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Continuous Forms

Continuous Forms






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    Continuous Forms Continuous Forms Presentation Transcript

    • VERÓNICA QUEVEDO REVENGA Continuous forms
    • Present continuous
      • Actions happening now. “now”, “just”, “still”, “at the moment”
        • I think he is watching TV
      • A firm intention
        • I´m not asking Tom to the party!
      • Changing/developing situations
        • My broken leg is getting better
      • Temporary situations (usually with “live”, “work”, “study”, “stay”)
        • I am staying in this hotel for two weeks
      • Annoying or characteristic habits (with “Always”, “constantly”, “continually”, “forever”)
        • She is always losing her keys
        • Advertisers are always trying to sell us some new brand of clothes or trainers
      • Plans and arrangements in the future
        • Are you going out this evening?
        • Another new shopping mall is coming soon
    • Present perfect continuous
      • Talk about a recent activity when the effect of that activity can still be seen
        • Why are you out of breath? I´ve been running
        • Recently the government have been taking measures to preserve the local way of life
      • To emphasise how long an action has been going on for or that it has been repeated many times
        • I´ve been replying to emails all morning
      • To suggest that an activity is temporary
        • I´ve been living here for five years but I´m going to move soon
      • To suggest that an action is not complete
        • I´ve been reading War and Peace but I haven´t finished yet
    • Past continuous
      • To describe an action in progress in the past (to set the scene for a particular event)
        • I was sitting in the garden, reading a book
      • To talk about temporary situations in the past
        • Rodolfo was living in South America at that time
      • To talk about an event that was in progress in the past and was interrupted
        • I was going out of the house when I heard a noise
      • To talk about actions in progress at the same time in the past
        • While I was painting you were watching TV
      • To talk about anticipated events that did not happen
        • We were going to Greece for a holiday, but then I broke my leg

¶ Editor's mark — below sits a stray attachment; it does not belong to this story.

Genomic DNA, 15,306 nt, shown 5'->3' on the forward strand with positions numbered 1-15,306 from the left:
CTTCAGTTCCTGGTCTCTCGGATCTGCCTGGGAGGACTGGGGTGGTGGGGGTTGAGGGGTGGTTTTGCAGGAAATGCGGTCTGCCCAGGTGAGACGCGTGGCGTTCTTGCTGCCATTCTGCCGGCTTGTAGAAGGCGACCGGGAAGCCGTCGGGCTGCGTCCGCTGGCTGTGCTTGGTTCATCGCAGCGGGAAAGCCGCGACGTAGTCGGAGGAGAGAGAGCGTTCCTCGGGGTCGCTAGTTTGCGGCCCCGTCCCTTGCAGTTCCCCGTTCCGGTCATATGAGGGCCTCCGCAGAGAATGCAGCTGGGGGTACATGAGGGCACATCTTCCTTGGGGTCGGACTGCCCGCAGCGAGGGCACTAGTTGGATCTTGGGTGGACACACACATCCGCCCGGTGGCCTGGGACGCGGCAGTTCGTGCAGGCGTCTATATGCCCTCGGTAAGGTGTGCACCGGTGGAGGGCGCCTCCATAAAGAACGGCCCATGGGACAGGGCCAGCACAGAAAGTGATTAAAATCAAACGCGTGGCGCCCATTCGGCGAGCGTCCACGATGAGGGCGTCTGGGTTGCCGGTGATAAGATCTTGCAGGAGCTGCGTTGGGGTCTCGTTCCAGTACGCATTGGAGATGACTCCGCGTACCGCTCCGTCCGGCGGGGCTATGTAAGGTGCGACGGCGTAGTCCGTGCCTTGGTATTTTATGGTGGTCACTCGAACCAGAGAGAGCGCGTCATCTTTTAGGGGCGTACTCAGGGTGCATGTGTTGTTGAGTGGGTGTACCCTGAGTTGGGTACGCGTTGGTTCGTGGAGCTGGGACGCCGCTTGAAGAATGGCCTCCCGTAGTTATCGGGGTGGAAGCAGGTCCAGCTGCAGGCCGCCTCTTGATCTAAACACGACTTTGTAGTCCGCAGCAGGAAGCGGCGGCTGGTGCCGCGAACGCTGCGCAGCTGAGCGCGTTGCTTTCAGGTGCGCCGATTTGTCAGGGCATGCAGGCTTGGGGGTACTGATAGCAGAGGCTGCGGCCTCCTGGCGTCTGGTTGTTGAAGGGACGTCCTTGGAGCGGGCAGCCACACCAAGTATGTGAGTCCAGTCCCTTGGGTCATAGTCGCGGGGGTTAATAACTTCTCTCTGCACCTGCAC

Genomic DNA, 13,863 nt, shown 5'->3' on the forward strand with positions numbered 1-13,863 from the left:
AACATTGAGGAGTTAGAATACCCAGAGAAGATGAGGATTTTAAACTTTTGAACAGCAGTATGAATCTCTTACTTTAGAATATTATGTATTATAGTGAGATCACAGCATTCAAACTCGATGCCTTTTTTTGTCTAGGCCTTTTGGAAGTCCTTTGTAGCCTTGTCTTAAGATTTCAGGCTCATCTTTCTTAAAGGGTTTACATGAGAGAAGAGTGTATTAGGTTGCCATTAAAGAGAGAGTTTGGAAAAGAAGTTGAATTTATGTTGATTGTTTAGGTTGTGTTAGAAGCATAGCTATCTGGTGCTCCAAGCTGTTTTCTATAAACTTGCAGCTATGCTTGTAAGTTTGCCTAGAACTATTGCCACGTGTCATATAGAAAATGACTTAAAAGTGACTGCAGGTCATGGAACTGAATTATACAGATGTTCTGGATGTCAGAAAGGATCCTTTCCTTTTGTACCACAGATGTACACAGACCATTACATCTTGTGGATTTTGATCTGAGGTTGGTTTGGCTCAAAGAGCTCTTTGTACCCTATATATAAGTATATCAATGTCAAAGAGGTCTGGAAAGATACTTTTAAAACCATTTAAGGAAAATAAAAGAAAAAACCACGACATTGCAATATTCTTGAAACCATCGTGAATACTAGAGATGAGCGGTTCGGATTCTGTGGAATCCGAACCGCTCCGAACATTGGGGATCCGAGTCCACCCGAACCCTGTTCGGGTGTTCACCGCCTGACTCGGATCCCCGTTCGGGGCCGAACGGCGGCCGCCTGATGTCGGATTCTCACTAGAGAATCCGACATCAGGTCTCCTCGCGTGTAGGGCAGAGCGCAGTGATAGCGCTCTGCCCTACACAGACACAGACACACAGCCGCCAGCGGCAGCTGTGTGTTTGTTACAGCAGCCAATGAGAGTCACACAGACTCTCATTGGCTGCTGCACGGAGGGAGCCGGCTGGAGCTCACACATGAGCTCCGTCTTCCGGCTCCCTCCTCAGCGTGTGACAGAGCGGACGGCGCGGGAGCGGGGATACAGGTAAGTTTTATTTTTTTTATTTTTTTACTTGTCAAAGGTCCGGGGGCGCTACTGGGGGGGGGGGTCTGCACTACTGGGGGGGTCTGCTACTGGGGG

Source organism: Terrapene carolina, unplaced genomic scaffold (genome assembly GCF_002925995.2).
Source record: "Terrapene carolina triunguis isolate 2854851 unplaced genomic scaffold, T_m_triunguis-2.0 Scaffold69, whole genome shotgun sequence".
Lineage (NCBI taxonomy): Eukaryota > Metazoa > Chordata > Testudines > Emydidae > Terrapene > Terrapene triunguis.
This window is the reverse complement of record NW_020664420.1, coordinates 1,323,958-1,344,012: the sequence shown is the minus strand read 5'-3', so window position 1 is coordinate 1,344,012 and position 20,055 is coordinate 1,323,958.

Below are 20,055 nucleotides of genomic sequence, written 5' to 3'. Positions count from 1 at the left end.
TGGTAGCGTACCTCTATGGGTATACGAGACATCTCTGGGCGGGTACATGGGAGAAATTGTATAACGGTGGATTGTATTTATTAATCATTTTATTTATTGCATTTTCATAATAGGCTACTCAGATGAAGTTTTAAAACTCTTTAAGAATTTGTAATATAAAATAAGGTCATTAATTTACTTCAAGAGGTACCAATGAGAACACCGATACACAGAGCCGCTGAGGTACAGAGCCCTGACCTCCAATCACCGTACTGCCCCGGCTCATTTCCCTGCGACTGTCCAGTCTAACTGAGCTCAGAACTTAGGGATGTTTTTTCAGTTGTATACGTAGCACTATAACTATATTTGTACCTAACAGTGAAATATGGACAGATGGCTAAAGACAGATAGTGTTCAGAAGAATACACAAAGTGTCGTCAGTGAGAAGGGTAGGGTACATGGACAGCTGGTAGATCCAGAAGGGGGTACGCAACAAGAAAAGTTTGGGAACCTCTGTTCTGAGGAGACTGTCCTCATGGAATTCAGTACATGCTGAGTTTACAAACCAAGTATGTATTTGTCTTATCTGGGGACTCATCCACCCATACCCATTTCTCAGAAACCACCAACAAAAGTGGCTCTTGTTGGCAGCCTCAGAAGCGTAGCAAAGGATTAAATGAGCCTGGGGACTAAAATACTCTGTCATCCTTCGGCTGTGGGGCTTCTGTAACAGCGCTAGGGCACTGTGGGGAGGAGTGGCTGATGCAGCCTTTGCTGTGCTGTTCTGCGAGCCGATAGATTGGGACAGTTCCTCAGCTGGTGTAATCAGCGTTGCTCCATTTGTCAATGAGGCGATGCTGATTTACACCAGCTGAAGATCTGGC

• Future continuous
      • Pre-arranged future activity
        • Anne will be helping us to organise the party (it suggests a previous arrangement)
        • She´ll be taking up her place at university in October (this is the result of an arrangement)
      • Future activity that is part of the normal course of events (one of a regular series of events)
        • Will you be driving to Glasgow, as usual?
      • Something that is predicted to start before a particular point of future time.
        • In thirty years´ time I don´t suppose anyone will be wearing traditional dress anymore
    • After certain verbs
      • Everywhere you go nowadays people are speaking English
      • Everywhere you go nowadays people seem to be speaking English
    • After a modal verb
      • Beigjing is changing faster than any other city on earth
      • Beigjing may be changing faster than any other city on earth
    • With passive sentences
      • They are pulling down old buildings
      • Old buildings are being pulled down
    • State verbs
      • Do not have continuous forms:
      • Be / consist of/ contain / exist / belong to / have (own), include / lack / possess / adore / dislike / desire / despise / detest / envy / hate / like / prefer / pity / want / wish / believe / doubt / expect / feel (think) / forget / imagine / intend / know / realise / recognise / remember / see (understand) / depend / deserve / fit / matter / mean / mind
        • Every city centre seems the same nowadays
    • Dynamic and Stative meanings
    • Change in meaning (state or dynamic meanings)
      • Be:
        • Your son is being very obedient these days (behaving obediently)
        • I am here
      • Mean:
        • They are always meaning to call us (intending)
        • Brand means a make of any kind
      • See
        • She is seeing Tom at the moment. They see to be getting along
        • I see your point, but… (=understand)
      • Taste
        • She´s tasting the sauce to see if it tastes good
      • Weigh
        • He is weighing the carrots
        • The carrots weigh 2 kilograms
      • Smell
        • She is smelling the flowers
        • The flowers smell lovely
      • Think
        • She is thinking (considering) about which mobile to buy
        • She thinks Nokia is the best (that´s her oponion)
      • Look
        • What´s the painting she´s looking at?
        • It looks like a Monet
      • Have
        • He´s having driving lessons (=taking). She´s having a shower
        • She has two brothers (“possess”))
      • Appear
        • The play appears to be very popular
        • Jude Law is appearing as Hamlet (=act)
    • References/Bibliography:
      • English Grammar in Use, CUP
      • Inside Out, Advanced, MacMillan
      • Gold First Certificate, Longman